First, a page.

The importance of talking, reading, drawing, counting
Did you know that learning to read, write and do maths starts at birth? Many of the everyday activities you do with your baby or young child helps make connections in their brain and gets them ready for literacy and numeracy. There are many different ways you can help your child develop a love for reading, writing and mathematics in their early years - talking, reading, playing, singing, counting games. The golden rule is – keep it fun for everyone.
- How can I help my child get ready for reading?
- Does reading to them help?
- What can I do to encourage writing?
- How can I get my child started in maths?
- What about teaching numbers?
- Do ECE services teach reading, writing and maths?
Children first learn about language, and this prepares them for reading. Talking and singing to your child builds pathways in their brain that will help them learn to understand what you are saying and how to talk. All of these fun activities will help:
- rock your baby in rhythm to music
- sing songs and oriori (lullabies), and say rhymes to them
- talk with your child often – chat about their day, describe what is happening and ask them questions.
When they get older you can:
- play fun word games such as Simon Says, I Spy – and rhyming words
- sing songs and waiata, say poems and rhymes together
- help them make up their own stories and songs about everyday things.
Yes, it helps a lot. Your child loves to hear you read to them and this is one of the best things you can do to help them learn about language, learn to read and grow a lifelong love of reading. Here are some tips to make the most of reading to your child:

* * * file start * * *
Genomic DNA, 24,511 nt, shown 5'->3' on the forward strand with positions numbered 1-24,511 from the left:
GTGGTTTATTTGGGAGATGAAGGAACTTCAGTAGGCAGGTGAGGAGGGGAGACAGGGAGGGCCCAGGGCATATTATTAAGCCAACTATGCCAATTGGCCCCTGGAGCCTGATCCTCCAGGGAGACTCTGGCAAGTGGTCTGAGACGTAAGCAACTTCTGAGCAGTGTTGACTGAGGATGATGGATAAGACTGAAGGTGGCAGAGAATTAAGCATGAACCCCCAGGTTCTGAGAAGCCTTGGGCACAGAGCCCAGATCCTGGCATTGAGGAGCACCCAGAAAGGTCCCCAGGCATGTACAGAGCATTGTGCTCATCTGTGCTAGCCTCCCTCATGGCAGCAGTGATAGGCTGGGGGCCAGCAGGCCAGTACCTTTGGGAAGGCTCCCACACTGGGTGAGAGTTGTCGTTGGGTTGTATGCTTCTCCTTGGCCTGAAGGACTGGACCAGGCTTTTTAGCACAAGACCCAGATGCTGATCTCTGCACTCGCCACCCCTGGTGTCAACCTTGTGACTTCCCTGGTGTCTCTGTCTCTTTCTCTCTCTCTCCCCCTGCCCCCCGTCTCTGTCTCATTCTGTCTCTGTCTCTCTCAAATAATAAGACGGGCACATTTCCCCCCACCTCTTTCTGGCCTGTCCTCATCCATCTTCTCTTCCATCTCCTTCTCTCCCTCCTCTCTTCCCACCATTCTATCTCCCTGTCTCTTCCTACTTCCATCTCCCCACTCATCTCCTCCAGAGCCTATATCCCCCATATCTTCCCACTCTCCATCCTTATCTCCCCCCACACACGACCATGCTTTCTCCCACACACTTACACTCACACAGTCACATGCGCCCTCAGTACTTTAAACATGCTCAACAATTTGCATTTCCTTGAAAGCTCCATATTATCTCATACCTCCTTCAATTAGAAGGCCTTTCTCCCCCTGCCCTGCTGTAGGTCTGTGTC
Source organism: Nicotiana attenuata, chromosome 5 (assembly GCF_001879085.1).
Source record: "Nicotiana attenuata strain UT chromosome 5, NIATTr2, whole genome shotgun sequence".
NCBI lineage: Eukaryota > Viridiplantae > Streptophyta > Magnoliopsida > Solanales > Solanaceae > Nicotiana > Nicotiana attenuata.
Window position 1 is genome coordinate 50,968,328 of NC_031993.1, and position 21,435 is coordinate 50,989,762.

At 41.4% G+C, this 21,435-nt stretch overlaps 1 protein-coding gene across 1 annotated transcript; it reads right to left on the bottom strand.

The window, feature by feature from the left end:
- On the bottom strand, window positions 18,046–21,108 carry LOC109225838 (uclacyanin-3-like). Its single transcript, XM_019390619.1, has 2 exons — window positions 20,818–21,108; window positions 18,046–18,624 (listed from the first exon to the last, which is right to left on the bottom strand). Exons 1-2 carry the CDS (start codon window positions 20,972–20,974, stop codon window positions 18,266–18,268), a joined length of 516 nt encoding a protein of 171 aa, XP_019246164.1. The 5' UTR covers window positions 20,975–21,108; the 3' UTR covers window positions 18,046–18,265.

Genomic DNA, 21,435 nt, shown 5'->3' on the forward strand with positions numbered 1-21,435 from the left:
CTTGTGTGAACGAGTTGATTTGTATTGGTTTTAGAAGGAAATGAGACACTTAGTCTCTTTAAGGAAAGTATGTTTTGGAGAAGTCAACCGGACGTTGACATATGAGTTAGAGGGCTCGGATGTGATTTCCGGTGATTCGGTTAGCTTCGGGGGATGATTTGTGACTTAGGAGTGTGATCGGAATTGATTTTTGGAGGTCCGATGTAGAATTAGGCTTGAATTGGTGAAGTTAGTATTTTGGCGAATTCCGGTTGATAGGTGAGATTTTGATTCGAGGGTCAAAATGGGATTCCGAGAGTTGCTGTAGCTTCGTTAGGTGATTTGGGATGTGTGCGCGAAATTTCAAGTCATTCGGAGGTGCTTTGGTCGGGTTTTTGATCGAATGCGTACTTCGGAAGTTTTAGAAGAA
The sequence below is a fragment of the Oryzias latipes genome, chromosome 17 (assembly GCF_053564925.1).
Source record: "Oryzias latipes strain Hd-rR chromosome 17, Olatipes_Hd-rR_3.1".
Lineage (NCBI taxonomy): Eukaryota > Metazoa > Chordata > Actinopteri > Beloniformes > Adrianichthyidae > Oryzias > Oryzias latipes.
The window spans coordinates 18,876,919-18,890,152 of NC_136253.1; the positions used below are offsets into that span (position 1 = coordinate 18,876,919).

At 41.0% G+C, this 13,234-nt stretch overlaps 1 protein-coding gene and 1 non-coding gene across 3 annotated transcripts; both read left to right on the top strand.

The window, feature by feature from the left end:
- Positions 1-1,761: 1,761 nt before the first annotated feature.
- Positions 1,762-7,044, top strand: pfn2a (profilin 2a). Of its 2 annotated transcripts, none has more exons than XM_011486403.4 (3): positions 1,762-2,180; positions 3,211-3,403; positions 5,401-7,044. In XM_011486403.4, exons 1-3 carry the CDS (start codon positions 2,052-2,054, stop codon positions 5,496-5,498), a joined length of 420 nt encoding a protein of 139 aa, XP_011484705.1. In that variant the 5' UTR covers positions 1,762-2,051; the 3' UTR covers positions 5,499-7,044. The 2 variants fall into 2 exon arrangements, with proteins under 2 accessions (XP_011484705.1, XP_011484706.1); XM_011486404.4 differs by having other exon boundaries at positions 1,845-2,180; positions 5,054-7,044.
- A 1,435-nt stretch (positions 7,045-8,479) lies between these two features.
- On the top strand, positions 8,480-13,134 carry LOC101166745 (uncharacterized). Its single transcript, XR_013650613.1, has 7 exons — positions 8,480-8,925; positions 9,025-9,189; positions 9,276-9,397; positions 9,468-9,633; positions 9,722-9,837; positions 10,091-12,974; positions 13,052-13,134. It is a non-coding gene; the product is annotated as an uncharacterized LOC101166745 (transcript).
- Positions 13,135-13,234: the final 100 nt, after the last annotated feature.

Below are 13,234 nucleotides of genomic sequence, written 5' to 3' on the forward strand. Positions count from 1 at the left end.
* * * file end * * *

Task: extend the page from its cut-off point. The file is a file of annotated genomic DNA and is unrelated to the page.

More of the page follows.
- start right from birth
- make reading a special quiet time with your child
- read in your own language
- show your baby picture books and read aloud to them often
- talk about what’s in the pictures.
They will learn that books, and the words in them can be fun, amusing, comforting and full of excitement and information. Reading – and being read to – is like unlocking a door to learning. It provides access to just about all other knowledge.
Keep reading together as your child grows
- Have a regular time for reading together and let your child choose their ‘favourites’ – they’ll enjoy hearing you read them again and again
- Talk about the pictures in books and see if they can guess what will happen next
- Praise your child when they make a comment or contribution to the story
- Stop reading when they have had enough – always make reading a fun thing to do
- Get books from lots of different places - libraries, book fairs, second-hand shops or ask friends and whānau if they have any they no longer need
- Show your child how useful reading can be. Point out letters and words everywhere – road signs, shop signs, instructions for toys, party invitations, maps, and bus timetables.
Be a role model. Let your child see you reading often – newspapers, books, magazines – this helps your child see that reading is important in your family.
Talking, drawing and making marks leads to writing. Children soon learn that they can make ‘symbols’ such as marks and letters that other people can ‘read.’ This is the start of writing.
Children usually start to make marks and to write before they can read written words. There are lots of ways to encourage early writing.
- Keep pens, felts, crayons, pencils and paper handy for your child
- Make letters of the alphabet out of objects e.g. stones, blocks, buttons, shells, Play-Doh
- Display your child’s work. Share it with friends, family and whānau